This commentary contains forward looking statements and opinions. These opinions may not develop as predicted. It is our goal to help investors by identifying changing market conditions. However, investors should be aware that no investment advisor can accurately predict all of the changes that may occur in the market.

Financial Market Comment

by Jim Kuntz on April 20, 2016

Investors who only check market prices at the end of every quarter, may easily conclude the first three months of 2016 were uneventful, as stock market values finished March relatively close to where they began in January. However, as you are likely aware, global stock markets in early 2016 were unusually volatile, declining over 10% to start the year, then bouncing in mid-February and rallying through March, to end the first quarter recouping most of their earlier declines. As interest rates declined, bond investments delivered positive returns in the first quarter and helped cushion the stock market’s swings in our portfolios. After rising nicely in January and February, Gold has been able to hold its recent gains and once again, is viewed as a “safe haven” asset for many investors.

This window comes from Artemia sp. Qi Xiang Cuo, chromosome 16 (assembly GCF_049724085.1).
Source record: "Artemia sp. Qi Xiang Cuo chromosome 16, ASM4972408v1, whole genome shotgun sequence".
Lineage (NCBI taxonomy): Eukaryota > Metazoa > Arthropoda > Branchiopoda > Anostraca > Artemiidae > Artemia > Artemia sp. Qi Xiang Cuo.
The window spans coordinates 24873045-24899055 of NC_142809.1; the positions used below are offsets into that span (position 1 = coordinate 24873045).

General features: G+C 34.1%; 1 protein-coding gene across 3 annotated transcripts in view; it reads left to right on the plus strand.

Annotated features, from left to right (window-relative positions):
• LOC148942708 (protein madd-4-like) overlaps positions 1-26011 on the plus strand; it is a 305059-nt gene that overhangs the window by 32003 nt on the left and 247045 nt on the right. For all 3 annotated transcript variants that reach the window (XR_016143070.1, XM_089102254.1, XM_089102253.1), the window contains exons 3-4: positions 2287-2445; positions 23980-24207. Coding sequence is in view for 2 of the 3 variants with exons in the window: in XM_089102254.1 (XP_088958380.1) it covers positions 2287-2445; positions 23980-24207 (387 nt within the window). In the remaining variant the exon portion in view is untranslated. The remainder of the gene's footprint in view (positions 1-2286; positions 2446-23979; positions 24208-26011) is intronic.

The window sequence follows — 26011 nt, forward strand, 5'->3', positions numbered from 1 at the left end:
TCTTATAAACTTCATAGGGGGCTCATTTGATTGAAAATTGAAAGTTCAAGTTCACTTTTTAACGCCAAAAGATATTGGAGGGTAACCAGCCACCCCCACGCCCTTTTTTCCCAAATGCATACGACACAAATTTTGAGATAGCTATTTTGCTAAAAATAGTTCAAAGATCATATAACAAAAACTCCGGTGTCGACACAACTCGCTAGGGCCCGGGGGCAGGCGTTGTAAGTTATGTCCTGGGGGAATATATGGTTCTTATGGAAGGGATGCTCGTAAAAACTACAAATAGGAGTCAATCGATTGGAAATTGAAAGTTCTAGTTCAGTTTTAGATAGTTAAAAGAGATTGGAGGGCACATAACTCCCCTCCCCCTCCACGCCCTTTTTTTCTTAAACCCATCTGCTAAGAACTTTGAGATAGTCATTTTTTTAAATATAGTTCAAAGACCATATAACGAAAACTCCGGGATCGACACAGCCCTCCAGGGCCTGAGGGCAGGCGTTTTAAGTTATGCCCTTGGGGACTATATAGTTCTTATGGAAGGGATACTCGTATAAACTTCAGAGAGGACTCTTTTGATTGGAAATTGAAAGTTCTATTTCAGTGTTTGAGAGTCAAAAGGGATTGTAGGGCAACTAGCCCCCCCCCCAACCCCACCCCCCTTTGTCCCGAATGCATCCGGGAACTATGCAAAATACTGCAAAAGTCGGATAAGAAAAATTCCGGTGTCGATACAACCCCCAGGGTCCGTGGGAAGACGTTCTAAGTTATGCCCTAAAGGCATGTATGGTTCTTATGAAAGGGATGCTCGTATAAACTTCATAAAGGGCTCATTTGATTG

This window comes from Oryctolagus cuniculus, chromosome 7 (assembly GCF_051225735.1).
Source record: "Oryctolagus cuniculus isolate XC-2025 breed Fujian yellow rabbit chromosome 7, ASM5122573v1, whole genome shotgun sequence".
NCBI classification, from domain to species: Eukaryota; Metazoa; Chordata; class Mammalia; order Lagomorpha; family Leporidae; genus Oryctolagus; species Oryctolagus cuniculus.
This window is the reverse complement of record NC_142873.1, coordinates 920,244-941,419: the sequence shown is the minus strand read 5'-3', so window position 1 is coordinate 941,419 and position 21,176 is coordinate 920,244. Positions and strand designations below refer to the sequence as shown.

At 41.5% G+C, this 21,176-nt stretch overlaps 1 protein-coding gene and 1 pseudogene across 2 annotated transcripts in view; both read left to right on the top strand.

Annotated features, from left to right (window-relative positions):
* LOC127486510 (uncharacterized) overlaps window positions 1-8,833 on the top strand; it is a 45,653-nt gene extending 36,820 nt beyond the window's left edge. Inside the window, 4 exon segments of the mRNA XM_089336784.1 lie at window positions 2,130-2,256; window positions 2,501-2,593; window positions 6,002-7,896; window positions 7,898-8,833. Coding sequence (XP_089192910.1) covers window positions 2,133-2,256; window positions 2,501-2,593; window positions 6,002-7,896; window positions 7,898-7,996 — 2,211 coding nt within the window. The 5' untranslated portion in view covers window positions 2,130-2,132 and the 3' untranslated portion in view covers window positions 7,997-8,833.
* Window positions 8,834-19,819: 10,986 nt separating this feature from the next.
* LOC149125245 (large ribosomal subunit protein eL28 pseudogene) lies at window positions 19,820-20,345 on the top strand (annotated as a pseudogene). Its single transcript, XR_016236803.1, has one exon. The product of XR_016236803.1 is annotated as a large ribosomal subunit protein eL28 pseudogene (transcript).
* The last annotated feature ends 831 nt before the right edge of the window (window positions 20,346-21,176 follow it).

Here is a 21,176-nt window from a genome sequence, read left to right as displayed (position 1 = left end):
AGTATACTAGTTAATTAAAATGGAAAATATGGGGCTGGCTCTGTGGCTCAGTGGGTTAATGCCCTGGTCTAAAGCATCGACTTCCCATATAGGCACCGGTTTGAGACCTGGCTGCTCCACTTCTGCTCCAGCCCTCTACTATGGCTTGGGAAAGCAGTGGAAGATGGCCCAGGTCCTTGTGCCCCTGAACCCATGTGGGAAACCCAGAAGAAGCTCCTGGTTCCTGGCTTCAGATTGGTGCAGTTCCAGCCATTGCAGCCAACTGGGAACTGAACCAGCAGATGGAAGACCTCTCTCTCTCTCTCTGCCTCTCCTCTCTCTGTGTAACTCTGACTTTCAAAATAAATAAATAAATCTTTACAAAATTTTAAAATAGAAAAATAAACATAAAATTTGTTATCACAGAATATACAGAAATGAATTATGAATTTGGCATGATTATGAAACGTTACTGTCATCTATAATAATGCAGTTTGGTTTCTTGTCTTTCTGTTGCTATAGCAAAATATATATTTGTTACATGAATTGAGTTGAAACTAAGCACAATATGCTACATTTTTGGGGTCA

The major catalysts for the rebound in stock values include; a growing belief that oil prices have begun a sustainable recovery, better than expected economic reports, and supportive monetary policy announcements from the central banks of the United States, Europe and Japan. Janet Yellen reiterated, while acknowledging improvements in the American economy, she is also focused on weaker international growth and assured the markets that future interest rate increases by the Federal Reserve Bank will be slow and gradual. The markets were also helped in March, when Europe’s Mario Draghi, announced the European Central Bank would cut interest rates further and expand their bond buying efforts (Quantitative Easing) to keep their interest rates low.